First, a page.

LARAMIE, Wyo. — Emily Christopherson didn’t know much about Jack Benny, a celebrated American comedian and entertainer, before 2010.
“But, my grandpa was a big fan, so he was excited when I told him I was processing the Jack Benny papers,” said Christopherson, an archivist at the University of Wyoming’s American Heritage Center.
The Heritage Center is the university’s repository of manuscript collections, rare books and archives. One of its more notable collections is the Benny papers, which includes materials from 1894-1993 from the performer’s life and career.
Christopherson was tasked in 2010 with reorganizing the collection, a process completed a year later. The university recently sent out a news release about the collection, originally acquired in 1985.
“We knew he was popular and there would be interest in it,” Christopherson tells the Laramie Boomerang (http://bit.ly/10WsaPF).
According to the Heritage Center’s website, the Benny papers “cover all aspects of the popular entertainer’s personal and professional life and business affairs.”
“There are photographs, personal memoirs, early programs, advertisements and reviews from his beginnings in vaudeville, scripts and correspondence from his radio shows, and film footage from his career in television,” the website reports in an inventory of the collection.
The Heritage Center’s Benny materials also include one of his violins, an instrument for which he showed an early talent.
“He brought his violin talents with him onto the vaudeville stage, where he learned that he was especially adept at comedy,” according to the news release.
Christopherson described the collection as “significant.”
She said it’s not uncommon for individuals or companies to request access to the collection in hopes of learning more about Benny, who died in December 1974.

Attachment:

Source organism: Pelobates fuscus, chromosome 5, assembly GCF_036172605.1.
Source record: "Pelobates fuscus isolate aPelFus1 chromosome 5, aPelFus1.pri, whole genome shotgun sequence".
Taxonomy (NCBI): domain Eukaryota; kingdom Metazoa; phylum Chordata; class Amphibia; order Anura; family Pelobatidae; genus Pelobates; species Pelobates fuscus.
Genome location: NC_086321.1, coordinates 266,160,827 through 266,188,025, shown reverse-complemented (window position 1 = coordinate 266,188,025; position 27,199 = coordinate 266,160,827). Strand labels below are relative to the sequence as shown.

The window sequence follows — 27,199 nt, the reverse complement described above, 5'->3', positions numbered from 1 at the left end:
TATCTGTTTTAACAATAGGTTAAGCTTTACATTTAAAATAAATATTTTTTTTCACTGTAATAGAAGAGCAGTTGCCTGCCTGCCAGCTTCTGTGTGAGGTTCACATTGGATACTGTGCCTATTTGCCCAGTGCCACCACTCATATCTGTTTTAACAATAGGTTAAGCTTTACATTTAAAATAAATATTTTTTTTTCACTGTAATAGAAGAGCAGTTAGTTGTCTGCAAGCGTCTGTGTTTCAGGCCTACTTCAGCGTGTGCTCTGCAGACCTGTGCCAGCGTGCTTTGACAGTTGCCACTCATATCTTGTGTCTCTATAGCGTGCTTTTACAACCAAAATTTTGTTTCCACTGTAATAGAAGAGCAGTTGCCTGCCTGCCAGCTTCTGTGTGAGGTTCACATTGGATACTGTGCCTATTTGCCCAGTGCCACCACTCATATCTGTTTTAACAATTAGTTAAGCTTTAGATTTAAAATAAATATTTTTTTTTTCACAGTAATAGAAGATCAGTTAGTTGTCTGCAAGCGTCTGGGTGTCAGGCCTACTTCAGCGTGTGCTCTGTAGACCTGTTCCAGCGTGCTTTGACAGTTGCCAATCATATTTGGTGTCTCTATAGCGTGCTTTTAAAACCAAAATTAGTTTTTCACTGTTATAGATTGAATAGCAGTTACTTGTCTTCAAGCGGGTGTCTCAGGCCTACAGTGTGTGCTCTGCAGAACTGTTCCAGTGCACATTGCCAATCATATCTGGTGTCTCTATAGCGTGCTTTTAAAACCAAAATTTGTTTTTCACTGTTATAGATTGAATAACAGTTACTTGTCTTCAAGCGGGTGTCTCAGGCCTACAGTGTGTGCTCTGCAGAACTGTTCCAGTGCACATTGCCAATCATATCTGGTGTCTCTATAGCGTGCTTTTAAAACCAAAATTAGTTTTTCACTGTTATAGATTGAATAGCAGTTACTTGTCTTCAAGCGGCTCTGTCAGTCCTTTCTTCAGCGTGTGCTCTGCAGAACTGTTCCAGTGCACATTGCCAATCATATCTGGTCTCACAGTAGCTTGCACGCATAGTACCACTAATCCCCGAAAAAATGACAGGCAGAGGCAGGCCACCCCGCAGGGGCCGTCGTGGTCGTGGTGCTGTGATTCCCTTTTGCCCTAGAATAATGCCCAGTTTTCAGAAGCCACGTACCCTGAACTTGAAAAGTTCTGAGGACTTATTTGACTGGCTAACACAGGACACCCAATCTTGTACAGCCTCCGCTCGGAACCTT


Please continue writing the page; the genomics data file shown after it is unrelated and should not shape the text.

Although she wasn’t necessarily a Benny fan, she said she found some aspects of his life and times interesting while sifting through the collection, such as his notes from radio and TV show scripts.
“I thought that would be really interesting for people to see what he thought worked well in a script,” Christopherson said.
She also found materials that contradicted portrayals of Benny as a cheap man in his programs.
“He was portrayed as stingy, but in real life he was extremely charitable,” she said.
The news release adds: “In his later years, he traveled to countless cities to perform concerts to support local symphonies.”
One of those trips was to Christopherson’s hometown, Rochester, Minn., she learned.
“You can just find all kinds of random stuff in a collection this large,” she said.
Collections available through the Heritage Center are wide-ranging, but “particular areas of strength,” according to the website, are Wyoming, the American West, mining and petroleum industries, U.S. journalism, conservation, aeronautics and aviation and 20th century entertainment.
Information from: Laramie (Wyo.) Daily Boomerang, http://www.laramieboomerang.com